With the nearest open movie theaters likely in the next state (and scary), many fans look to home entertainment more than ever. If the kids are quarantined at home also, purchases, rather than rentals, start to look better and better for the inevitable repeat viewings. But with so many, it’s hard to know where to begin or what to afford. In this ongoing series, Superhero Hype takes a look at some of the better deals Amazon.com has running as of publication time. Please note that all deals are subject to change or sell out at any time based on supply and demand. These are the deals for July 28.
Everyone pretty much agrees Keanu Reeves won Comic-Con@Home, right? With a retrospective on Constantine and a much-touted panel about the next Bill and Ted movie, the once and future Neo remained a star of cyberspace. But before his most excellent adventures with Alex Winter continue, get caught up on the last two. Find out who from history best adapts to ’80s malls, what horrors await in Hell, and why San Dimas high school football rules! Both films include commentaries from producer Scott Kroopf with Alex Winter, and writers Chris Matheson and Ed Solomon. Station!
Despite cheap-looking animation, as one might expect from He-Man’s home studio Filmation, the Star Trek animated series boasts top-notch writing, and most fans consider it canon. Freed from the need to build sets, the series often includes aliens and settings that could not have plausibly existed in live-action on a TV budget. Most of the original cast — as many as Filmation’s scant funds allowed — returned to the original Enterprise bridge. And along the way, encountered adventures far more cerebral than your average Saturday morning cartoon. Even though it was the first Star Trek series to win an Emmy, for Outstanding Entertainment – Children’s Series, the show never feels dumbed down for kiddies. It’s $38.62 for 22 episodes across three discs.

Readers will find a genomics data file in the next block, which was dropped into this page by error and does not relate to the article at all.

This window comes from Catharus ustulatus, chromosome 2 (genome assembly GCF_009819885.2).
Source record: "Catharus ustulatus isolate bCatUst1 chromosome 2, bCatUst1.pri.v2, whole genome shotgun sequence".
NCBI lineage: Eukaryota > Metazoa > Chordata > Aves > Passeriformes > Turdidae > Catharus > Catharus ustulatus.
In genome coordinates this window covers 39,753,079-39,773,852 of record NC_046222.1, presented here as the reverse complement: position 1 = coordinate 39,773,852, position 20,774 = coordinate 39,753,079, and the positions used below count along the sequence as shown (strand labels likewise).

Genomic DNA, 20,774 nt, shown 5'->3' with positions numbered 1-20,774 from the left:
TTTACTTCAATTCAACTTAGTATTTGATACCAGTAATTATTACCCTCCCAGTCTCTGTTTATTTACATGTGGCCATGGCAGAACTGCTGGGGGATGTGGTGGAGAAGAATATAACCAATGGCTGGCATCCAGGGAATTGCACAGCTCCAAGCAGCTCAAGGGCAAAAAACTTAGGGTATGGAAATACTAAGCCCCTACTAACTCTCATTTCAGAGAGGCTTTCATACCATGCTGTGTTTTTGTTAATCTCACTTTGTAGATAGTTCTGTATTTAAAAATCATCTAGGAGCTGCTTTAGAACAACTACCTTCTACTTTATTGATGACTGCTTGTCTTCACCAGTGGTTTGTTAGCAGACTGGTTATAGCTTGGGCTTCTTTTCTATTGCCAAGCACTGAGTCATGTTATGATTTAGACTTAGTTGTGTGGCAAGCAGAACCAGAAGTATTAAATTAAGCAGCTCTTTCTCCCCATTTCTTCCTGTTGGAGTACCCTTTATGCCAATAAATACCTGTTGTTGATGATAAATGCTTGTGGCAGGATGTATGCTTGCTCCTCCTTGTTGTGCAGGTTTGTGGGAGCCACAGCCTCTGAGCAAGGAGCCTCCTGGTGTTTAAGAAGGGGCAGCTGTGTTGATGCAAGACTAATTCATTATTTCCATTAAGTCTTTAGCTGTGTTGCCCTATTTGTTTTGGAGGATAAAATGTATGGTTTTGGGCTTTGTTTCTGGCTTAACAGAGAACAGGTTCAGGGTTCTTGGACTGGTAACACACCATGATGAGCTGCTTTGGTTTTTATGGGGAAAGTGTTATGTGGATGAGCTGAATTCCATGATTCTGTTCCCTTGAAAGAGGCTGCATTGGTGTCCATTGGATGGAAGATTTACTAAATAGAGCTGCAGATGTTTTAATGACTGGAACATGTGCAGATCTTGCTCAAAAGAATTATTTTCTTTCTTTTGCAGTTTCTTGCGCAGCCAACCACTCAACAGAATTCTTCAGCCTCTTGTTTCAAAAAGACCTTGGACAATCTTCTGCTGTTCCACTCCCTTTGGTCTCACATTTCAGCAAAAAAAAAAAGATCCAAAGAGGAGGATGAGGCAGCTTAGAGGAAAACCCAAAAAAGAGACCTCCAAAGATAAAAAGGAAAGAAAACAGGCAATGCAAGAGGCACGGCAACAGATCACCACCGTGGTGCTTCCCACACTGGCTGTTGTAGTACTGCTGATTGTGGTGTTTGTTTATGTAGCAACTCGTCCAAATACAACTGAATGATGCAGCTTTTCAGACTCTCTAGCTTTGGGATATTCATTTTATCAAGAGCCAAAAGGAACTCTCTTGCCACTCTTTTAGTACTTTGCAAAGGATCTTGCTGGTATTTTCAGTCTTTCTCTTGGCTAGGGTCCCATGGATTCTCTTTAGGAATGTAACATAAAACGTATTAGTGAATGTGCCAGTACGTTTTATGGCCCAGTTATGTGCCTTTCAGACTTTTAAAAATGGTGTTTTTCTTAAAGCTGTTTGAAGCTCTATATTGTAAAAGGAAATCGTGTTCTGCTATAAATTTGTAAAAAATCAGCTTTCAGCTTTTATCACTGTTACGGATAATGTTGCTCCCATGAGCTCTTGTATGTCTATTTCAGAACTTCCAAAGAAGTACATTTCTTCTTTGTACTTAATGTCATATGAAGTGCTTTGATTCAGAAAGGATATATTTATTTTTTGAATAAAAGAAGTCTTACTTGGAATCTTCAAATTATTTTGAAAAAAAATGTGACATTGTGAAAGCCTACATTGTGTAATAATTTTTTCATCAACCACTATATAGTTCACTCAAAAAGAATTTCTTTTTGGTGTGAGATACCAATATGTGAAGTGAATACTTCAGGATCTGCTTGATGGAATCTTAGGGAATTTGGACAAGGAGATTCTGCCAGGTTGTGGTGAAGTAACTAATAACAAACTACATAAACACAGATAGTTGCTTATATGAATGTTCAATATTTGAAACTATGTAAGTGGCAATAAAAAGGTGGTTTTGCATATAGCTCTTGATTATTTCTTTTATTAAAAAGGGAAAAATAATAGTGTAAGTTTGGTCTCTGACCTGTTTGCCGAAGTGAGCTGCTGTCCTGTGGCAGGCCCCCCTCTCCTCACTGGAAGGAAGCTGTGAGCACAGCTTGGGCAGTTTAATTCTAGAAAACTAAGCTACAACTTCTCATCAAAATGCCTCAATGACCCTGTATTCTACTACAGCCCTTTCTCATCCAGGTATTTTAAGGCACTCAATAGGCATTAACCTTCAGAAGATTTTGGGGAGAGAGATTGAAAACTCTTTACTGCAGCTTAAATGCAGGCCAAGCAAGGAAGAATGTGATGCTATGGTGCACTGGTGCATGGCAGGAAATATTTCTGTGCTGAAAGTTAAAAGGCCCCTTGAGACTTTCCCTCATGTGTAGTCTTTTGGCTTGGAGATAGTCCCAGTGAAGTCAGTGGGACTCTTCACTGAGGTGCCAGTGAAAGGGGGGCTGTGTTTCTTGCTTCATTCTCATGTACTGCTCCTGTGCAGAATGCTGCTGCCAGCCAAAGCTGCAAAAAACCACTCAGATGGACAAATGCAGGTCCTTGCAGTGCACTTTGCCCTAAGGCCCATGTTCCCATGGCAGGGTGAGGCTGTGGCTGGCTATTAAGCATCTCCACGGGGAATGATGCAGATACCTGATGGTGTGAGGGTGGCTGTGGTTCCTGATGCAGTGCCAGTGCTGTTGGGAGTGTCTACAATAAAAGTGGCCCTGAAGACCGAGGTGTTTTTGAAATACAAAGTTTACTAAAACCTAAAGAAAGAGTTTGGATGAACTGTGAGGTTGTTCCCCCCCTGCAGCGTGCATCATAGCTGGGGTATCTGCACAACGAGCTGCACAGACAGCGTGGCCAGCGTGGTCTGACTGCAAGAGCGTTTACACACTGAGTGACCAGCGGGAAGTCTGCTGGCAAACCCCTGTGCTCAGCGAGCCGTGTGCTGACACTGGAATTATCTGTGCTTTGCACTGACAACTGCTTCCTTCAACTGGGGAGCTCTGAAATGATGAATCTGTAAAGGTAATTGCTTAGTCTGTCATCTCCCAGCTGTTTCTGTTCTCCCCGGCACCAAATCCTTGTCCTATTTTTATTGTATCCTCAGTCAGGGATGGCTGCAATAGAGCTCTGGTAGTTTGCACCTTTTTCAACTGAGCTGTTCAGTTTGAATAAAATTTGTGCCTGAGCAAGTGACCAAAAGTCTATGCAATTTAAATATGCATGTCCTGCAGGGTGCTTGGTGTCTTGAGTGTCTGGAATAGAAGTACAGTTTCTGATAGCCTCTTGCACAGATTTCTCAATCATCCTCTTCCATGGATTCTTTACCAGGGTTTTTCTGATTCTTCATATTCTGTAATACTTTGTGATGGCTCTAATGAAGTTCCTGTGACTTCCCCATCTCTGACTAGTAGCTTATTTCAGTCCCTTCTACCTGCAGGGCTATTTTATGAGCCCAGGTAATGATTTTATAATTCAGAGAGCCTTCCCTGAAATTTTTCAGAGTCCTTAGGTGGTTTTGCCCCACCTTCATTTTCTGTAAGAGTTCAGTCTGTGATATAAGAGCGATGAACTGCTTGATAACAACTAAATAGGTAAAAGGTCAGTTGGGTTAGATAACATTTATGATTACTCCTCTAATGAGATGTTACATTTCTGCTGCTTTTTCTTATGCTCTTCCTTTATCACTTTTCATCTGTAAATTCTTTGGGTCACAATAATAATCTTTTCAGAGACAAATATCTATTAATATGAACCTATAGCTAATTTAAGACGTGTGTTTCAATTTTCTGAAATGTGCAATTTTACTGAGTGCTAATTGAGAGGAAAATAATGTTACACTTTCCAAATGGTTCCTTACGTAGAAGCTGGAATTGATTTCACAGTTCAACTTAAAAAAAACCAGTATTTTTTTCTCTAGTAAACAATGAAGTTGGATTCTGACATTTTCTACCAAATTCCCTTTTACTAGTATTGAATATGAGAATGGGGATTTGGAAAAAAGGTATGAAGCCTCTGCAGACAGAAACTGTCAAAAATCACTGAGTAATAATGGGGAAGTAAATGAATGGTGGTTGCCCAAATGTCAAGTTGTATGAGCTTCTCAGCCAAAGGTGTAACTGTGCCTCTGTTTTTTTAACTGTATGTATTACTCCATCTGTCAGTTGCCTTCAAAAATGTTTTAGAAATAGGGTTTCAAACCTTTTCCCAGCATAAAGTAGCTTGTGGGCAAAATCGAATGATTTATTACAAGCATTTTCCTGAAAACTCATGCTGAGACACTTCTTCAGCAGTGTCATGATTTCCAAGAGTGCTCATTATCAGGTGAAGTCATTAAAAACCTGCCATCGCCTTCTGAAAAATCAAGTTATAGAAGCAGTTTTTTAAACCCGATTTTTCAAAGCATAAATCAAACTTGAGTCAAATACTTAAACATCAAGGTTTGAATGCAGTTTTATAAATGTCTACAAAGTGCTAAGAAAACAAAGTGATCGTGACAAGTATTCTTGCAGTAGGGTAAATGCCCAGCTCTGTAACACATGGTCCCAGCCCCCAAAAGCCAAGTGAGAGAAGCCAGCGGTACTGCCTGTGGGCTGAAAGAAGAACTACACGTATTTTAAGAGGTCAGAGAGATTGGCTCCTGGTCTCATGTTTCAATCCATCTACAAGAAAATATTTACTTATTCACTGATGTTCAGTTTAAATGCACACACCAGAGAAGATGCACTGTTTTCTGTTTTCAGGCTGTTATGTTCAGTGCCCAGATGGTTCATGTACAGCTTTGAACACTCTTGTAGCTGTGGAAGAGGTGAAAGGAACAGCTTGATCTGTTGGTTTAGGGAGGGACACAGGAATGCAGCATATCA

You know what ol’ Jack Burton always says. Even if he sometimes forgets. Kurt Russell’s dim-bulb, would-be hero made the least amount of box office coin compared to his other John Carpenter collaborations, but his appeal lasts. Sucked into a world of ancient Chinese gods and demons, Burton proves hopelessly out of his depth, needing his Asian friends to save him — and the day — at all times. Yet it’s the blowhard trucker who gets the credit (but not the girl, whom he turns down flat at the end). Kids can enjoy the adventure; adults dig the meta-commentary about our stereotypical and skewed views of heroics through western filters. The collector’s edition includes commentary and much more, for a low $14.96.
Most everyone agrees that David Lynch’s Dune doesn’t exactly qualify as a perfect film. Yet it’s fascinating enough that nobody seems to forget it. Cramming as much of Frank Herbert’s hefty tome into a single film as possible, this heavily stylish movie relies on time jumps and far too much voice-over. But what likely sank it at the box office is that it’s far more cynical than it appears. When Kyle MacLachlan’s Muad’Dib finally triumphs, it’s terrifying rather than exhilarating. With Denis Villeneuve’s two-parter on the way, catch up on this gleefully weird first attempt for $9.99.